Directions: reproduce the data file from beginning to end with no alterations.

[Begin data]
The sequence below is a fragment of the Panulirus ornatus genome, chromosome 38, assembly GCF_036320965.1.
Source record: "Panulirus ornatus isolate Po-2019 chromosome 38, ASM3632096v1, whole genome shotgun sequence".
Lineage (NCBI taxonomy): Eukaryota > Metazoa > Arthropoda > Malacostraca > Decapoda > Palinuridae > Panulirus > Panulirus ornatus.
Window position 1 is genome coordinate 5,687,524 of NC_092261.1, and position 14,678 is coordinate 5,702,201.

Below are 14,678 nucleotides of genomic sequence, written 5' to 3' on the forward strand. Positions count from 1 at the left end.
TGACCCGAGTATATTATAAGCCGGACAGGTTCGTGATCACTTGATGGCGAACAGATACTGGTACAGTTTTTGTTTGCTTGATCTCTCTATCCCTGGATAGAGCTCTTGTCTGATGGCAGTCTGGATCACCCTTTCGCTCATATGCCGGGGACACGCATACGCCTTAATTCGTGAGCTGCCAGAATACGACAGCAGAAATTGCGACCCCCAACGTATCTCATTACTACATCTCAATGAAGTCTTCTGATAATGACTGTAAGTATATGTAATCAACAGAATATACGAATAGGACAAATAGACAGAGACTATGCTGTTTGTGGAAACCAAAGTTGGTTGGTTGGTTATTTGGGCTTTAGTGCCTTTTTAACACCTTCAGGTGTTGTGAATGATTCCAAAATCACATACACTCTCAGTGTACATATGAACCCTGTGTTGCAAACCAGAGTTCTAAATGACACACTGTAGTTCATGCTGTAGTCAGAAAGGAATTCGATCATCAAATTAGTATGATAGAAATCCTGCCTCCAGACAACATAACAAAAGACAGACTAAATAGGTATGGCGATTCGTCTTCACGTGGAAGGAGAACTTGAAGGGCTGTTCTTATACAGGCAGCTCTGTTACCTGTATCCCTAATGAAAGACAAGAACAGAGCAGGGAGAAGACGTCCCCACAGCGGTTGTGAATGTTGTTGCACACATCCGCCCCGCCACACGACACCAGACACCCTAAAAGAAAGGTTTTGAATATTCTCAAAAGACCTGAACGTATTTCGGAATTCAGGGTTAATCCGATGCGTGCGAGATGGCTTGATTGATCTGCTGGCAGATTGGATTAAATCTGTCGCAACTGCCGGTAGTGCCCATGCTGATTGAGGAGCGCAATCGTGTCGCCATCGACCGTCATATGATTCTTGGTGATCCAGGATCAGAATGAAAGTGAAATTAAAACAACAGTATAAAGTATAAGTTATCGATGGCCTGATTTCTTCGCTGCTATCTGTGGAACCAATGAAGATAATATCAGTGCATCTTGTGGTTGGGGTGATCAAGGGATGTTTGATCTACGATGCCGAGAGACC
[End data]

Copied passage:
The sequence below is a fragment of the Panulirus ornatus genome, chromosome 38, assembly GCF_036320965.1.
Source record: "Panulirus ornatus isolate Po-2019 chromosome 38, ASM3632096v1, whole genome shotgun sequence".
Lineage (NCBI taxonomy): Eukaryota > Metazoa > Arthropoda > Malacostraca > Decapoda > Palinuridae > Panulirus > Panulirus ornatus.
Window position 1 is genome coordinate 5,687,524 of NC_092261.1, and position 14,678 is coordinate 5,702,201.

Below are 14,678 nucleotides of genomic sequence, written 5' to 3' on the forward strand. Positions count from 1 at the left end.
TGACCCGAGTATATTATAAGCCGGACAGGTTCGTGATCACTTGATGGCGAACAGATACTGGTACAGTTTTTGTTTGCTTGATCTCTCTATCCCTGGATAGAGCTCTTGTCTGATGGCAGTCTGGATCACCCTTTCGCTCATATGCCGGGGACACGCATACGCCTTAATTCGTGAGCTGCCAGAATACGACAGCAGAAATTGCGACCCCCAACGTATCTCATTACTACATCTCAATGAAGTCTTCTGATAATGACTGTAAGTATATGTAATCAACAGAATATACGAATAGGACAAATAGACAGAGACTATGCTGTTTGTGGAAACCAAAGTTGGTTGGTTGGTTATTTGGGCTTTAGTGCCTTTTTAACACCTTCAGGTGTTGTGAATGATTCCAAAATCACATACACTCTCAGTGTACATATGAACCCTGTGTTGCAAACCAGAGTTCTAAATGACACACTGTAGTTCATGCTGTAGTCAGAAAGGAATTCGATCATCAAATTAGTATGATAGAAATCCTGCCTCCAGACAACATAACAAAAGACAGACTAAATAGGTATGGCGATTCGTCTTCACGTGGAAGGAGAACTTGAAGGGCTGTTCTTATACAGGCAGCTCTGTTACCTGTATCCCTAATGAAAGACAAGAACAGAGCAGGGAGAAGACGTCCCCACAGCGGTTGTGAATGTTGTTGCACACATCCGCCCCGCCACACGACACCAGACACCCTAAAAGAAAGGTTTTGAATATTCTCAAAAGACCTGAACGTATTTCGGAATTCAGGGTTAATCCGATGCGTGCGAGATGGCTTGATTGATCTGCTGGCAGATTGGATTAAATCTGTCGCAACTGCCGGTAGTGCCCATGCTGATTGAGGAGCGCAATCGTGTCGCCATCGACCGTCATATGATTCTTGGTGATCCAGGATCAGAATGAAAGTGAAATTAAAACAACAGTATAAAGTATAAGTTATCGATGGCCTGATTTCTTCGCTGCTATCTGTGGAACCAATGAAGATAATATCAGTGCATCTTGTGGTTGGGGTGATCAAGGGATGTTTGATCTACGATGCCGAGAGACC